Who or what inspired you to write your memoir?
The reaction to How to Survive a Plague planted major seeds for the memoir. I was overwhelmed with private messages over social media from young people inspired by that history. I stayed in touch with many of them, as they entered activism or a career in public health. It proved to me that personal narratives can really inspire folks. And then friends like Anderson Cooper kept pushing me to tell my own story, my way, as an additional way to inspire folks. I had a lifetime hatred of writing, but decided to challenge myself after these various inspirations built up over time.
How long did it take you to write, and what was the process like?
It took me three years, and I hated every minute of it! But I finally did it, and I’m very proud of how it came out. The COVID lockdown helped—I ran out of excuses for not finding time for knuckling down and writing something each day.
Which ACTUP action had the most impact and received the most media coverage?
“Seize Control of the FDA,” which took place on October 11, 1988. It was our national coming out as a movement, with all the new ACT UP chapters coming together to surround the FDA’s headquarters in Rockville, Maryland. All three TV networks had us as their lead story that night, and every national newspaper covered it too. That was the night I went on CNN’s Crossfire show and tangled with Pat Buchanan, one of our nation’s right-wing firebrands. Within one year, the FDA caved to most of our demands, especially our call for a Parallel Track program that would allow patients to access drugs outside their final clinical trials. By the end of 1989, tens of thousands of patients were accessing the second AIDS drug being researched after AZT, called ddI. And we became America’s movement de jour, quickly guilt-tripping the public into supporting more tax dollars for AIDS research.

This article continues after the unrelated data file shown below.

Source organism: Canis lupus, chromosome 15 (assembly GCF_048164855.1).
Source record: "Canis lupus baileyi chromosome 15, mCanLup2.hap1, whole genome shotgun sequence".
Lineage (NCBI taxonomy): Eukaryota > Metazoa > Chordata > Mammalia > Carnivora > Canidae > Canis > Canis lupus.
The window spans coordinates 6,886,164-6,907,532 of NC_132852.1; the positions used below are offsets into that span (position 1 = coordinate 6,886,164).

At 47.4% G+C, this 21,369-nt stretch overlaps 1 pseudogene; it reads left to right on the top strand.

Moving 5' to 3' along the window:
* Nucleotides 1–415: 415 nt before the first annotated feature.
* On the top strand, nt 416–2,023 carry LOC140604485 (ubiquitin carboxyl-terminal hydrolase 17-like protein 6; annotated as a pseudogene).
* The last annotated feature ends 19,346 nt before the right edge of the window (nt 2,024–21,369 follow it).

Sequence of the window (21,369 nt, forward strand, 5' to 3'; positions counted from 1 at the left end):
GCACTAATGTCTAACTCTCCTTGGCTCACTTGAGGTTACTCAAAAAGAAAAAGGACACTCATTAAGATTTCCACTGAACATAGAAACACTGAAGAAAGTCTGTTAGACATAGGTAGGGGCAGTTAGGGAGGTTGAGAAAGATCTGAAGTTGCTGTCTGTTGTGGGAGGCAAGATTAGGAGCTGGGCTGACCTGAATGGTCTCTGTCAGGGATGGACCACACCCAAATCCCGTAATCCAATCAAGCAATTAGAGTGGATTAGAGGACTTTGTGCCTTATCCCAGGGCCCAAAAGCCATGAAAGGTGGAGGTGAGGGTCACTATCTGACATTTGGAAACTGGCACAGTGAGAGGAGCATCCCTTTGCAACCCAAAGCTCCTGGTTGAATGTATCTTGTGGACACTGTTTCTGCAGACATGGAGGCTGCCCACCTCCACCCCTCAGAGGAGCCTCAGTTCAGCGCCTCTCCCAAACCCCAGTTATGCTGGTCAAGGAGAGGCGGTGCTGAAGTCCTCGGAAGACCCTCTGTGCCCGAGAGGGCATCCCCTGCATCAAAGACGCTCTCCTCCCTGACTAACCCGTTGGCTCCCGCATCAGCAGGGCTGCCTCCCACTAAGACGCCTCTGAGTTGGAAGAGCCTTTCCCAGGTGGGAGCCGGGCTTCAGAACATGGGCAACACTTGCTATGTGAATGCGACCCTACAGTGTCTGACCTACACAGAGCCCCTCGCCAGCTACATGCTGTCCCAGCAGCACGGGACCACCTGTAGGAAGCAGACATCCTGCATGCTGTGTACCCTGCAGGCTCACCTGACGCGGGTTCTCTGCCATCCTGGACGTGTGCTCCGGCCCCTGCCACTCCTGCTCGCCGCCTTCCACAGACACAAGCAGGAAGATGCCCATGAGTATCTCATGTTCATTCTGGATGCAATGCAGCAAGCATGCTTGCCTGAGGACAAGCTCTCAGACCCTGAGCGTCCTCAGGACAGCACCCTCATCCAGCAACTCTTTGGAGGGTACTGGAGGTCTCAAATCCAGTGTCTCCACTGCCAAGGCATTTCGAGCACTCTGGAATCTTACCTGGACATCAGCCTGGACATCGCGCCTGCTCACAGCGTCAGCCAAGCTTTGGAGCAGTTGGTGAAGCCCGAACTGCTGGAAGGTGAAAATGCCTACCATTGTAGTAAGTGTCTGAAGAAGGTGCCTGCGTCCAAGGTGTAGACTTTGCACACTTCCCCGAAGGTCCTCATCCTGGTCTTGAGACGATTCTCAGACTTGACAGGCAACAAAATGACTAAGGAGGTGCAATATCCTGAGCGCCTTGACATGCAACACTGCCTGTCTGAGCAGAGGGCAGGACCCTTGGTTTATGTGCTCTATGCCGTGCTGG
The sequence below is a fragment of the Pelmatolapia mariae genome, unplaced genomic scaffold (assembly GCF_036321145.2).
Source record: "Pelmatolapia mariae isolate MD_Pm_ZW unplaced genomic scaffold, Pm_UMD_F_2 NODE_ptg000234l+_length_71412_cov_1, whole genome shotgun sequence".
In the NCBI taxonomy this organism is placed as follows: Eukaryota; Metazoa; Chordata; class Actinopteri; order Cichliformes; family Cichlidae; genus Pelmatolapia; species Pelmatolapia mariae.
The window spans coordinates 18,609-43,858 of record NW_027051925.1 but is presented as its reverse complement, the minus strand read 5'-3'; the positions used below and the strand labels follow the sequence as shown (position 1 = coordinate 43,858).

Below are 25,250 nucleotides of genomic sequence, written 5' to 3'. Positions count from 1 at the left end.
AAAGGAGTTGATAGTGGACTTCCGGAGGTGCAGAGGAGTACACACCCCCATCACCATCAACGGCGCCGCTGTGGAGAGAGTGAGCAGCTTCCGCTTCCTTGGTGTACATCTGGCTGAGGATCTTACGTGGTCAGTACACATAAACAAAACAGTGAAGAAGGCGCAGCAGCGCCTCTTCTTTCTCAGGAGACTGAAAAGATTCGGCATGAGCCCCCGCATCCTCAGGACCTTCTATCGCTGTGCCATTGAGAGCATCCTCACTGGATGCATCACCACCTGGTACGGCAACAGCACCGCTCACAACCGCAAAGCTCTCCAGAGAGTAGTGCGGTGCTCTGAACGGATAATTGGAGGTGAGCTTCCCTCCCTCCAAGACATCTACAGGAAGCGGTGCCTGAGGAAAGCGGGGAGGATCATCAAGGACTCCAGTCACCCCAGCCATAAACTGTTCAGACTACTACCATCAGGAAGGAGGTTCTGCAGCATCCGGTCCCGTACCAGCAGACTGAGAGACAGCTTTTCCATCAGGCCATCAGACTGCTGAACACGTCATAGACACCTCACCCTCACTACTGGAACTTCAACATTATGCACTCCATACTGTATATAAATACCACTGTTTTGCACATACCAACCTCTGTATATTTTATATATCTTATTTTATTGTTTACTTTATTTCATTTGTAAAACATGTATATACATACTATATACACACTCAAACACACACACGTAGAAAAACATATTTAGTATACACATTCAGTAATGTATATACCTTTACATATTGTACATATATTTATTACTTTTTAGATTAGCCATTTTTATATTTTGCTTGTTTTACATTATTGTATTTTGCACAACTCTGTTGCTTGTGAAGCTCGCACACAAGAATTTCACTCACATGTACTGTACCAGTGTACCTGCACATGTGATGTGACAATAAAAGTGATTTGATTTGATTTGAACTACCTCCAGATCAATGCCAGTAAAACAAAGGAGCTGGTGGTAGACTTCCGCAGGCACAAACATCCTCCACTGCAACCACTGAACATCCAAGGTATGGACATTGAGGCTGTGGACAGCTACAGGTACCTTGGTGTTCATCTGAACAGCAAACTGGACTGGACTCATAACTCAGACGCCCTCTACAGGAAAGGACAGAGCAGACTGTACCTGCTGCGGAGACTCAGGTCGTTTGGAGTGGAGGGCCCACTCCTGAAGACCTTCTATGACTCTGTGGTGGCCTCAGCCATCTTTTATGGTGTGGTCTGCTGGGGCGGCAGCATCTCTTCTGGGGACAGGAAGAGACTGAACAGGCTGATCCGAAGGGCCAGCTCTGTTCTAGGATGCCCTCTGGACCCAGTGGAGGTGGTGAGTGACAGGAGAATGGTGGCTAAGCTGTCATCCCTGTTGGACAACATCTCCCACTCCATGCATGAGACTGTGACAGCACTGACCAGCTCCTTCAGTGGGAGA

Was there an action that was more meaningful to you personally or that you are most proud of?
I open the memoir with the action I led invading the trading floor of the New York Stock Exchange, protesting the price of AZT. I had left my job on Wall Street the year before, and had a wonderful catharsis of staring down those homophobic traders as we made international news. The company lowered the price three days later.
Even when the AIDS crisis was at its peak and the actions were so urgent and serious, there was a little bit of humor and perhaps irony, especially the Jesse Helms action. Was it intentional?
Not only was it intentional, but it was essential. With all the death and dying, we would have crumbled into little balls if we hadn’t lived life to its fullest during those years, with lots of dark humor. We were taking over the downtown dance clubs every weekend and had plenty of sex. To paraphrase Charles Dickens, it was the worst of times, but also the best of times. All of us who survived feel scarred by the experience, but also feel they were the best years of our lives—a very surreal experience. The best AIDS film of all time, BPM, a fictionalized narrative based on the early years of ACT UP Paris, captured it perfectly.